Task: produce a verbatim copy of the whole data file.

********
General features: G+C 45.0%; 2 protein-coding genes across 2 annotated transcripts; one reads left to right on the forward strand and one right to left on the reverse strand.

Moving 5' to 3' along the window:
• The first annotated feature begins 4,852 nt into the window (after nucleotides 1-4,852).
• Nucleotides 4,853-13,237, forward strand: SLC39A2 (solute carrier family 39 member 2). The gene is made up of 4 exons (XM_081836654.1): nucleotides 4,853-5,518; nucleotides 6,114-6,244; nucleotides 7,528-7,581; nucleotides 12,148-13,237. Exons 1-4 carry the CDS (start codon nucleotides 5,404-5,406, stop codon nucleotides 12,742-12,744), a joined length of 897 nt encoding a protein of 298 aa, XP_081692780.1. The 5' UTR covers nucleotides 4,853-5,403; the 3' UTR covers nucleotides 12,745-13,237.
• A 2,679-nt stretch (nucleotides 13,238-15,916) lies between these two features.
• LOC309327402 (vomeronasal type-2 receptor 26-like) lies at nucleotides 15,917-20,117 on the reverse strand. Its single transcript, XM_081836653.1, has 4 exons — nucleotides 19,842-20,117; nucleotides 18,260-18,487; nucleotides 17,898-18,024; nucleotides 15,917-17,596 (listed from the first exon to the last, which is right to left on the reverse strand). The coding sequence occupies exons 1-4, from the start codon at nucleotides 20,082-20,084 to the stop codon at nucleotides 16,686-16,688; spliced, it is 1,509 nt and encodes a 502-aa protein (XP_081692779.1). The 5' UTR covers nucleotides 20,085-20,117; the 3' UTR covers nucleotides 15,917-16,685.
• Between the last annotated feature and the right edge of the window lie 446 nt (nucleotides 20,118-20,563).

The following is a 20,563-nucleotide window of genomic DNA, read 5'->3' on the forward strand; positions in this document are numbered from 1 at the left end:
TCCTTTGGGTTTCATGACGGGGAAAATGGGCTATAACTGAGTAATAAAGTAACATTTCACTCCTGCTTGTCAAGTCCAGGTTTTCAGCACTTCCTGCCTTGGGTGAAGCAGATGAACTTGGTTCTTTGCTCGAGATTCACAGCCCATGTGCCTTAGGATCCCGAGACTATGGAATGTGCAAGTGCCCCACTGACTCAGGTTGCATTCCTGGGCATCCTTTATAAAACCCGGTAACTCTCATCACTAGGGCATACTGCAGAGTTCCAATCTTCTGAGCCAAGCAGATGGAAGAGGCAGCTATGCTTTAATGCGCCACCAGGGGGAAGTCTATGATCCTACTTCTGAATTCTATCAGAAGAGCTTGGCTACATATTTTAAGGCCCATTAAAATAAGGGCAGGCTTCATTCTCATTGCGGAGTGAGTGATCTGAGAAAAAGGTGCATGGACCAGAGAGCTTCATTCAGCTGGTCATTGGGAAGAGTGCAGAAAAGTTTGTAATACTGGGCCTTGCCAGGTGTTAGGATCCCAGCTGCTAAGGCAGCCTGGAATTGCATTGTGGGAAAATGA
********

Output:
General features: G+C 45.0%; 2 protein-coding genes across 2 annotated transcripts; one reads left to right on the forward strand and one right to left on the reverse strand.

Moving 5' to 3' along the window:
• The first annotated feature begins 4,852 nt into the window (after nucleotides 1-4,852).
• Nucleotides 4,853-13,237, forward strand: SLC39A2 (solute carrier family 39 member 2). The gene is made up of 4 exons (XM_081836654.1): nucleotides 4,853-5,518; nucleotides 6,114-6,244; nucleotides 7,528-7,581; nucleotides 12,148-13,237. Exons 1-4 carry the CDS (start codon nucleotides 5,404-5,406, stop codon nucleotides 12,742-12,744), a joined length of 897 nt encoding a protein of 298 aa, XP_081692780.1. The 5' UTR covers nucleotides 4,853-5,403; the 3' UTR covers nucleotides 12,745-13,237.
• A 2,679-nt stretch (nucleotides 13,238-15,916) lies between these two features.
• LOC309327402 (vomeronasal type-2 receptor 26-like) lies at nucleotides 15,917-20,117 on the reverse strand. Its single transcript, XM_081836653.1, has 4 exons — nucleotides 19,842-20,117; nucleotides 18,260-18,487; nucleotides 17,898-18,024; nucleotides 15,917-17,596 (listed from the first exon to the last, which is right to left on the reverse strand). The coding sequence occupies exons 1-4, from the start codon at nucleotides 20,082-20,084 to the stop codon at nucleotides 16,686-16,688; spliced, it is 1,509 nt and encodes a 502-aa protein (XP_081692779.1). The 5' UTR covers nucleotides 20,085-20,117; the 3' UTR covers nucleotides 15,917-16,685.
• Between the last annotated feature and the right edge of the window lie 446 nt (nucleotides 20,118-20,563).

The following is a 20,563-nucleotide window of genomic DNA, read 5'->3' on the forward strand; positions in this document are numbered from 1 at the left end:
TCCTTTGGGTTTCATGACGGGGAAAATGGGCTATAACTGAGTAATAAAGTAACATTTCACTCCTGCTTGTCAAGTCCAGGTTTTCAGCACTTCCTGCCTTGGGTGAAGCAGATGAACTTGGTTCTTTGCTCGAGATTCACAGCCCATGTGCCTTAGGATCCCGAGACTATGGAATGTGCAAGTGCCCCACTGACTCAGGTTGCATTCCTGGGCATCCTTTATAAAACCCGGTAACTCTCATCACTAGGGCATACTGCAGAGTTCCAATCTTCTGAGCCAAGCAGATGGAAGAGGCAGCTATGCTTTAATGCGCCACCAGGGGGAAGTCTATGATCCTACTTCTGAATTCTATCAGAAGAGCTTGGCTACATATTTTAAGGCCCATTAAAATAAGGGCAGGCTTCATTCTCATTGCGGAGTGAGTGATCTGAGAAAAAGGTGCATGGACCAGAGAGCTTCATTCAGCTGGTCATTGGGAAGAGTGCAGAAAAGTTTGTAATACTGGGCCTTGCCAGGTGTTAGGATCCCAGCTGCTAAGGCAGCCTGGAATTGCATTGTGGGAAAATGA